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If You Answer "Yes" To This, You May Have Dementia

It's important to be alert to the early signs.

Dementia is a progressive brain disorder with one major risk factor: Getting older. Nearly 6 million Americans are living with the most common type of dementia, Alzheimer's disease. And according to the World Health Organization, cases of dementia are expected to triple by the year 2050, simply because so many of us are aging. Although dementia is a progressive disease that currently has no cure, it's important to be alert to the early signs of the condition so its progression can be slowed if possible. If you answer "yes" to at least one of these six questions, you might have dementia. Read on to find out more—and to ensure your health and the health of others, don't miss these Sure Signs You've Already Had COVID.


Are You Having Trouble Finding the Right Words?

Concerned aged mother and adult daughter sit on couch having serious conversation

In conversation, if you're having trouble finding the right words or finishing sentences—to the point that you use substitute words or talk around terms you can't remember—it could be a sign of dementia, says the Centers for Disease Control and Prevention. Difficulty communicating is a common early indicator of the disorder.


Are You Having Trouble With Familiar Tasks?

Senior woman in the kitchen cooking, mixing food in a pot.

You've cooked that favorite recipe a hundred times, but now you're forgetting ingredients or steps. Balancing your checkbook used to be a snap—you could practically do it in your sleep—but now they're giving you serious trouble. A person with dementia may have trouble with reading, writing, or complicated mental tasks like following directions or making calculations, the CDC says.

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Are You Finding It More Difficult to Pay Attention?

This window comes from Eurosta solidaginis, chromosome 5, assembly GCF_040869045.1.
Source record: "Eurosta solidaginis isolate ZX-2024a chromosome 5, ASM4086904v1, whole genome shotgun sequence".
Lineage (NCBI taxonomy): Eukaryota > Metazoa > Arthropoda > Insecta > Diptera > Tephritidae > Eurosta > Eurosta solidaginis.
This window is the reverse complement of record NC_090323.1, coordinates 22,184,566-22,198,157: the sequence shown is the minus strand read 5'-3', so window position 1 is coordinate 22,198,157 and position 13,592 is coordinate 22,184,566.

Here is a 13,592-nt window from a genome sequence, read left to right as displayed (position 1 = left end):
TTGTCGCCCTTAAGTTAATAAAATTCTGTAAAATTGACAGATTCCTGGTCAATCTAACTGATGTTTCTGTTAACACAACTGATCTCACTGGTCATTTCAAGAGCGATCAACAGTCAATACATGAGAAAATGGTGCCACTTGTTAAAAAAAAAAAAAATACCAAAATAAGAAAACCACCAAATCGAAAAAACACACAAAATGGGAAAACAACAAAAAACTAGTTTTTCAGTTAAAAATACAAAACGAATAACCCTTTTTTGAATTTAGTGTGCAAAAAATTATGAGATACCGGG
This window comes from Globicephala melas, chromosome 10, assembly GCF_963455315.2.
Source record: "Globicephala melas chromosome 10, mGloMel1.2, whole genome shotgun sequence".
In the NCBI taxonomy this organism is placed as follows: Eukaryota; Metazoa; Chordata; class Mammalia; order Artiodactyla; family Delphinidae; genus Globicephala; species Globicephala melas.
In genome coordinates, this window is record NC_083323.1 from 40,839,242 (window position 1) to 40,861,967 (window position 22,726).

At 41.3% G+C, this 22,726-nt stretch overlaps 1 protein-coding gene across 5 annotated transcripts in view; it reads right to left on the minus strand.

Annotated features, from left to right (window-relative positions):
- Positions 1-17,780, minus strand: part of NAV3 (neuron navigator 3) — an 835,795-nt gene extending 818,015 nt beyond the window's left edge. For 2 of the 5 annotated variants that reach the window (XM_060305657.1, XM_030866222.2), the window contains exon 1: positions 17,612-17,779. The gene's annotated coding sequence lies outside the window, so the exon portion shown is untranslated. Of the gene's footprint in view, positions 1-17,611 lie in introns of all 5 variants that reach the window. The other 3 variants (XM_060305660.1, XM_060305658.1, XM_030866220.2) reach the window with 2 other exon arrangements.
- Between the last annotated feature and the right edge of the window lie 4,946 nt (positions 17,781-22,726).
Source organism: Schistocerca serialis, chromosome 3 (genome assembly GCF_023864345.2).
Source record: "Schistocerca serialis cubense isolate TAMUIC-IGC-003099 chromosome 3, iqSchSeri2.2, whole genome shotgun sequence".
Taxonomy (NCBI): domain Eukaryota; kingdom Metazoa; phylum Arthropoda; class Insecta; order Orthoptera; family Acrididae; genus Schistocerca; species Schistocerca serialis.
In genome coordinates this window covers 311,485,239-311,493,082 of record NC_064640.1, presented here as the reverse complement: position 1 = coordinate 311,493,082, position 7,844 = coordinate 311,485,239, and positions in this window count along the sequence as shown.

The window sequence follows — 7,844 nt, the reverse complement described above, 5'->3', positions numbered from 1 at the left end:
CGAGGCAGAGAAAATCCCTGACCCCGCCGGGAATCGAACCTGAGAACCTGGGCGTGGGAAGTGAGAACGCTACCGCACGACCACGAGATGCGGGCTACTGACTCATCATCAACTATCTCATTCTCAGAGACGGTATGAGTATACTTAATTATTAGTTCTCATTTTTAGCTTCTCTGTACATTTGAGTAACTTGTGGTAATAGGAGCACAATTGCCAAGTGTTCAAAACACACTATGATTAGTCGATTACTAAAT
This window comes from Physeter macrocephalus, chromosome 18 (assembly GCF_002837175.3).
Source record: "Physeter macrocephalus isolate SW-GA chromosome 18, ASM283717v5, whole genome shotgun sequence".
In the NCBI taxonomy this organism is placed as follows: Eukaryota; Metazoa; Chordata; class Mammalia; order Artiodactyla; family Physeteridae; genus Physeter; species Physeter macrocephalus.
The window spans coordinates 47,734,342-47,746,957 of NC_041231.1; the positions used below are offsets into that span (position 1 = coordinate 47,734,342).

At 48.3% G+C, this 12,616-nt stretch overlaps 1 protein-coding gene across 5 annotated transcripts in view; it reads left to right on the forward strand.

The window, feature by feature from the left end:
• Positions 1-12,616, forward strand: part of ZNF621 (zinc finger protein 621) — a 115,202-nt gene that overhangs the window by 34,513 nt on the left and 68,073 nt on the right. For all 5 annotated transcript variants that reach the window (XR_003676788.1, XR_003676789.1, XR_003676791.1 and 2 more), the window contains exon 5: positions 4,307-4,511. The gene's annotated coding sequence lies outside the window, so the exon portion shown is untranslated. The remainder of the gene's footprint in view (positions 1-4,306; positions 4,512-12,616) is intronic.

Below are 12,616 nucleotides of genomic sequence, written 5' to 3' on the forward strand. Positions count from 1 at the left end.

Woman comforting anxious husband

A person with dementia may have trouble focusing on tasks, following directions, or staying engaged in conversations. Experts say it's rare for older adults to develop attention deficit disorder, and new problems with attention levels can be more suspicious for dementia.

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Are You Having Trouble Retracing Your Steps?

Moody aged man feeling unhappy.

Memory loss is perhaps the most commonly known early symptom of dementia. Everyone gets forgetful at times—for example, misplacing their car keys or phone. The difference is that a person with dementia can have difficulty retracing their steps to find missing items. Other memory issues that can be a red flag: Forgetting recent events or important dates, or recently learned information like names and places.

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Are You Missing Credit Card Payments?

Woiman sitting at the table worrying about the money.

As dementia steals memory, routines like bill-paying might fall by the wayside. A study published last summer in the Journal of the American Medical Association found that people with dementia began missing credit card payments as long as six years before they were diagnosed. They were also more likely to have lower credit scores two-and-a-half years before their dementia was formally recognized.

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Are You Having Difficulty Driving?

Female neighbor giving senior woman a lift In car.

You might be find yourself getting lost more frequently, becoming confused on familiar routes, like missing a usual highway exit. Scarier still, you might find yourself having more frequent close calls where you have to hit the brakes hard to avoid a collision. A study published last summer found that driving behavior could mild cognitive impairment (MCI) or dementia with 66 percent accuracy. One risk factor: the number of hard braking events with fast deceleration rates. And to get through this pandemic at your healthiest, don't miss these 35 Places You're Most Likely to Catch COVID.

Michael Martin
Michael Martin is a New York City-based writer and editor. Read more about Michael